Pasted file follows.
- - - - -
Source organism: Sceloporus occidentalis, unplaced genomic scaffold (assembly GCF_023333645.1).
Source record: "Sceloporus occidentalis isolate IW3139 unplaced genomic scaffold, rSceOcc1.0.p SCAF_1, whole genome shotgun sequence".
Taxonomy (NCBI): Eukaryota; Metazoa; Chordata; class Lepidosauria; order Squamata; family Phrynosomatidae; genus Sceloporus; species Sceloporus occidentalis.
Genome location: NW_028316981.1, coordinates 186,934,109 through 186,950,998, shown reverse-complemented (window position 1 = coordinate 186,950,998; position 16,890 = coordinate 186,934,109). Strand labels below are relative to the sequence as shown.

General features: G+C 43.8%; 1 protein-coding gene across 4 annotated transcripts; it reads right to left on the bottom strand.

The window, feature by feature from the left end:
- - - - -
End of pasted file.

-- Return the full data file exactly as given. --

Source organism: Sceloporus occidentalis, unplaced genomic scaffold (assembly GCF_023333645.1).
Source record: "Sceloporus occidentalis isolate IW3139 unplaced genomic scaffold, rSceOcc1.0.p SCAF_1, whole genome shotgun sequence".
Taxonomy (NCBI): Eukaryota; Metazoa; Chordata; class Lepidosauria; order Squamata; family Phrynosomatidae; genus Sceloporus; species Sceloporus occidentalis.
Genome location: NW_028316981.1, coordinates 186,934,109 through 186,950,998, shown reverse-complemented (window position 1 = coordinate 186,950,998; position 16,890 = coordinate 186,934,109). Strand labels below are relative to the sequence as shown.

General features: G+C 43.8%; 1 protein-coding gene across 4 annotated transcripts; it reads right to left on the bottom strand.

The window, feature by feature from the left end: